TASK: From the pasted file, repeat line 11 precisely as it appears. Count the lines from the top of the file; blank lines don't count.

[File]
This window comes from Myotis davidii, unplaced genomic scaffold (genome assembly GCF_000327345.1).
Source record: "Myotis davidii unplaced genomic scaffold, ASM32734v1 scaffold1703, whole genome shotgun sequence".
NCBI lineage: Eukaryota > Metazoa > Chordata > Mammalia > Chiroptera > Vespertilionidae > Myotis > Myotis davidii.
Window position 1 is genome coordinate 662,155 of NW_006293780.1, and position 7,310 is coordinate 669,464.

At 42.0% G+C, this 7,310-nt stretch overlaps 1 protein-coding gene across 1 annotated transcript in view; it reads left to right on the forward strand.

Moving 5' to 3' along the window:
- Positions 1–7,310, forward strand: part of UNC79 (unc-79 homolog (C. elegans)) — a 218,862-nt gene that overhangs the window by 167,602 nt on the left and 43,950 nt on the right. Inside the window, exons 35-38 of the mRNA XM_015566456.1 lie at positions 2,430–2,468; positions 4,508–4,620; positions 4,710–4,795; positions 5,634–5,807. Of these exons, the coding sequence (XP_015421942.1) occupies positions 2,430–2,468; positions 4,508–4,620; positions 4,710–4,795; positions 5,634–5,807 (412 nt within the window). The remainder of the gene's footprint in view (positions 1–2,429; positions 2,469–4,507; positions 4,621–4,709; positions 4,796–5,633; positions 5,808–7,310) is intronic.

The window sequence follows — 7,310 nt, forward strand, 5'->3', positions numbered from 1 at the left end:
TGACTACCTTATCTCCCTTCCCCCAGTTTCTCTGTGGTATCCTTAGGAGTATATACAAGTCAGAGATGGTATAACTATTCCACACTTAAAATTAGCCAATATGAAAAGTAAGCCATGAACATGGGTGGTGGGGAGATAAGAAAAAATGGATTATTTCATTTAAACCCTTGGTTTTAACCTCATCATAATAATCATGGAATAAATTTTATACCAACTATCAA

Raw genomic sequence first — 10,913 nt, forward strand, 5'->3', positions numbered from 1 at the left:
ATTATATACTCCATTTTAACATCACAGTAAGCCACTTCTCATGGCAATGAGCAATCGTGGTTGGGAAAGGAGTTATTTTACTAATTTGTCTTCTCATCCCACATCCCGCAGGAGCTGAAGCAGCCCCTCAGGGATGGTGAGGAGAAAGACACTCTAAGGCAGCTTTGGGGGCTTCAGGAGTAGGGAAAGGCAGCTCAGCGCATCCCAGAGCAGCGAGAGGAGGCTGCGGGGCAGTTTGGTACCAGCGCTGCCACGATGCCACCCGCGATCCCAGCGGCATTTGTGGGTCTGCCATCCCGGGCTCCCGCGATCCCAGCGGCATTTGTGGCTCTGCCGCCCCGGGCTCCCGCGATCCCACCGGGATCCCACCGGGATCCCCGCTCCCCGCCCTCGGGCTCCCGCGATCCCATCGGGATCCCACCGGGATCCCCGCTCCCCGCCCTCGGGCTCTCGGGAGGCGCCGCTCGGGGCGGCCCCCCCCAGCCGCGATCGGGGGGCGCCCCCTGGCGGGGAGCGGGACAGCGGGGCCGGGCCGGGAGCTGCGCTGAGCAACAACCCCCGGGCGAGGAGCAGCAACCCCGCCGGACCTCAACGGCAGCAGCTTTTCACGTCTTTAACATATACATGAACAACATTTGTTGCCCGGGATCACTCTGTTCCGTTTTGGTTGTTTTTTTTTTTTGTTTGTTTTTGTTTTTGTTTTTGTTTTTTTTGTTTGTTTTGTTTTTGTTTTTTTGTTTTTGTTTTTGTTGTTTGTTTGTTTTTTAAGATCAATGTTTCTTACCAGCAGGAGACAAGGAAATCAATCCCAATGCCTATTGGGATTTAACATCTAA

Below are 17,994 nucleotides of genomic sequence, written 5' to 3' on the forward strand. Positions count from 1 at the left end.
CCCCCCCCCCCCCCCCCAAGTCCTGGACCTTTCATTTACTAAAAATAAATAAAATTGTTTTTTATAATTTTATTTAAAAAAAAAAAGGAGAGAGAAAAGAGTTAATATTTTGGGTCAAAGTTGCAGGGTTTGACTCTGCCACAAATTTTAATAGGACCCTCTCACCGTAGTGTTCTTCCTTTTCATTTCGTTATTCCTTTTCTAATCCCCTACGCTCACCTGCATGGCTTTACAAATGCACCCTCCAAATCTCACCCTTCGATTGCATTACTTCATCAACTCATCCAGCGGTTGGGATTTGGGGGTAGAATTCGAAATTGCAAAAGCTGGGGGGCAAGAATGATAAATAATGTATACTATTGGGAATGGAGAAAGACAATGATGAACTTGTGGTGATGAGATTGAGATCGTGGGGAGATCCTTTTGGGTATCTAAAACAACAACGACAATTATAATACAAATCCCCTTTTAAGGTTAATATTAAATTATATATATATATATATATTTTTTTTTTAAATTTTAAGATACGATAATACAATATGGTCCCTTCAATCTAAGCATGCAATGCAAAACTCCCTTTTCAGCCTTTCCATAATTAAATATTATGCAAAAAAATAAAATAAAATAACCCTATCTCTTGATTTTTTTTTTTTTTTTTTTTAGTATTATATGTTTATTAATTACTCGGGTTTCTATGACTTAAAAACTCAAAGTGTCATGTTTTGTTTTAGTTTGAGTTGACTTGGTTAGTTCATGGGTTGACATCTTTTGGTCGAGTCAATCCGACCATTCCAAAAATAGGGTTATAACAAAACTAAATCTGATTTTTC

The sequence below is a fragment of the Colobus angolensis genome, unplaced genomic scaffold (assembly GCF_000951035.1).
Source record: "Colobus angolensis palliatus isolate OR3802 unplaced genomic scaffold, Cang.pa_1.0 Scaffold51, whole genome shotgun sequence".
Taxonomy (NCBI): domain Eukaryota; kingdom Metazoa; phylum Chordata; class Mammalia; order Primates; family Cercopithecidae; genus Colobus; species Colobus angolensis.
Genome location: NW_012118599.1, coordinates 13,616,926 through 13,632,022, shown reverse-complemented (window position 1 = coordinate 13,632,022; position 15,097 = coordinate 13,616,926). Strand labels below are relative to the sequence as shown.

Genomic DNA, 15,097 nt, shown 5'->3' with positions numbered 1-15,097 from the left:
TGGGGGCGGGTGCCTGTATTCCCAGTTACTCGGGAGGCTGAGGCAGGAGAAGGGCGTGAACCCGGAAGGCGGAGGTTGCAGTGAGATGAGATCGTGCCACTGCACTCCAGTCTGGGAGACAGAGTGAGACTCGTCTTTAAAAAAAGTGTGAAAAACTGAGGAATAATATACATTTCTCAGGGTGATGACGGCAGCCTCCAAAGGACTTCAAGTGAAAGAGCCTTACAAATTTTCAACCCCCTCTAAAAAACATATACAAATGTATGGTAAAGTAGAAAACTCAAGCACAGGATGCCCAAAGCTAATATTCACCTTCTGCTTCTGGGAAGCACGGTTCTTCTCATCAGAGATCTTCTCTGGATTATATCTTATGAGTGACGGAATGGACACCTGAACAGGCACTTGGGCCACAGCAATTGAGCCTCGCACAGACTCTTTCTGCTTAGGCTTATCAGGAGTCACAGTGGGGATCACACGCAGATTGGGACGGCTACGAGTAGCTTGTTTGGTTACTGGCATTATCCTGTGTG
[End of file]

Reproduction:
ATTATATACTCCATTTTAACATCACAGTAAGCCACTTCTCATGGCAATGAGCAATCGTGGTTGGGAAAGGAGTTATTTTACTAATTTGTCTTCTCATCCCACATCCCGCAGGAGCTGAAGCAGCCCCTCAGGGATGGTGAGGAGAAAGACACTCTAAGGCAGCTTTGGGGGCTTCAGGAGTAGGGAAAGGCAGCTCAGCGCATCCCAGAGCAGCGAGAGGAGGCTGCGGGGCAGTTTGGTACCAGCGCTGCCACGATGCCACCCGCGATCCCAGCGGCATTTGTGGGTCTGCCATCCCGGGCTCCCGCGATCCCAGCGGCATTTGTGGCTCTGCCGCCCCGGGCTCCCGCGATCCCACCGGGATCCCACCGGGATCCCCGCTCCCCGCCCTCGGGCTCCCGCGATCCCATCGGGATCCCACCGGGATCCCCGCTCCCCGCCCTCGGGCTCTCGGGAGGCGCCGCTCGGGGCGGCCCCCCCCAGCCGCGATCGGGGGGCGCCCCCTGGCGGGGAGCGGGACAGCGGGGCCGGGCCGGGAGCTGCGCTGAGCAACAACCCCCGGGCGAGGAGCAGCAACCCCGCCGGACCTCAACGGCAGCAGCTTTTCACGTCTTTAACATATACATGAACAACATTTGTTGCCCGGGATCACTCTGTTCCGTTTTGGTTGTTTTTTTTTTTTGTTTGTTTTTGTTTTTGTTTTTGTTTTTTTTGTTTGTTTTGTTTTTGTTTTTTTGTTTTTGTTTTTGTTGTTTGTTTGTTTTTTAAGATCAATGTTTCTTACCAGCAGGAGACAAGGAAATCAATCCCAATGCCTATTGGGATTTAACATCTAA